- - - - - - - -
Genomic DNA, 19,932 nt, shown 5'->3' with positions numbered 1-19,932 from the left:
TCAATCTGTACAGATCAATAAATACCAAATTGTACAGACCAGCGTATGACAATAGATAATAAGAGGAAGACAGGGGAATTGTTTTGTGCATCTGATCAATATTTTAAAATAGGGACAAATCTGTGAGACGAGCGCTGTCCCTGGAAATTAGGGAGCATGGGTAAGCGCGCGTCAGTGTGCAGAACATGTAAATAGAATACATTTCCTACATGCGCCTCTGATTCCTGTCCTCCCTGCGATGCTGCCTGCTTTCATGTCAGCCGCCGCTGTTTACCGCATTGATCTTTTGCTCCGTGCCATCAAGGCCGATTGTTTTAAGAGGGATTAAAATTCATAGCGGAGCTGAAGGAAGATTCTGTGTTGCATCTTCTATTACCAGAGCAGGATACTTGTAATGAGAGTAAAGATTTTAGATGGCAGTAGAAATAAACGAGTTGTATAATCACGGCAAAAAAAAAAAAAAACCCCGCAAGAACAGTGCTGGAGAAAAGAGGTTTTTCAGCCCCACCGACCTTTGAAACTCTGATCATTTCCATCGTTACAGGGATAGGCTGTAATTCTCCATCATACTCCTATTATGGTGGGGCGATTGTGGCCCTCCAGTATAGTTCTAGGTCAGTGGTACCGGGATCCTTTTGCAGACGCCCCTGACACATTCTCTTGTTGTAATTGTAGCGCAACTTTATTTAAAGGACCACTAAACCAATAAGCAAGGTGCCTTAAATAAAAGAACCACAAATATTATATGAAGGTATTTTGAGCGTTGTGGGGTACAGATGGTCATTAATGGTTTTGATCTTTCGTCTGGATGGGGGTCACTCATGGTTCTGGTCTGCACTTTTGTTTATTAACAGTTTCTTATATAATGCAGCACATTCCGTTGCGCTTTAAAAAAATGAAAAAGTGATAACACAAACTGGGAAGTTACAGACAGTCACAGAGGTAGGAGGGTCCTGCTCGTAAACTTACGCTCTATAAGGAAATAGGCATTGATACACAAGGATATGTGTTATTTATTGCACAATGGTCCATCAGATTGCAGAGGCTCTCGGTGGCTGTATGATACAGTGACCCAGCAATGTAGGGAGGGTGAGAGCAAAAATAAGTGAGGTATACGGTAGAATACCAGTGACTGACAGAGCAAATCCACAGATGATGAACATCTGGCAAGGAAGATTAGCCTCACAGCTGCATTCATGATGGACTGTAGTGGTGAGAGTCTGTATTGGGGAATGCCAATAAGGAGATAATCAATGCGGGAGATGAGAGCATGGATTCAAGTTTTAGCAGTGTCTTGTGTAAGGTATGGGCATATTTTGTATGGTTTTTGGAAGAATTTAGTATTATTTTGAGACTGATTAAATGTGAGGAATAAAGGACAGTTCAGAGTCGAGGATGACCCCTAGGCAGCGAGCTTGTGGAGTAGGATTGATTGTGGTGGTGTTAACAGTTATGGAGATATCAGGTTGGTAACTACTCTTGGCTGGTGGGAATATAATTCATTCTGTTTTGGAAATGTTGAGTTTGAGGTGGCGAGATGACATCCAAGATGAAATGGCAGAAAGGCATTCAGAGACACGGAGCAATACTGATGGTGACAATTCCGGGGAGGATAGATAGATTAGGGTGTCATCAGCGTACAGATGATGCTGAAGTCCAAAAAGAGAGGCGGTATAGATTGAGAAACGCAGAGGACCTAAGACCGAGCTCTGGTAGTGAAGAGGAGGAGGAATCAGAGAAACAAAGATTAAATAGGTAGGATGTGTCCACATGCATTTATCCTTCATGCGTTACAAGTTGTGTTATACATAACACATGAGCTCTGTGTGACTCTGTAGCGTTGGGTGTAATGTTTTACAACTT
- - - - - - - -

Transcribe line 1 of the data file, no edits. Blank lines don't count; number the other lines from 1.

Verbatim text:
Genomic DNA, 19,932 nt, shown 5'->3' with positions numbered 1-19,932 from the left: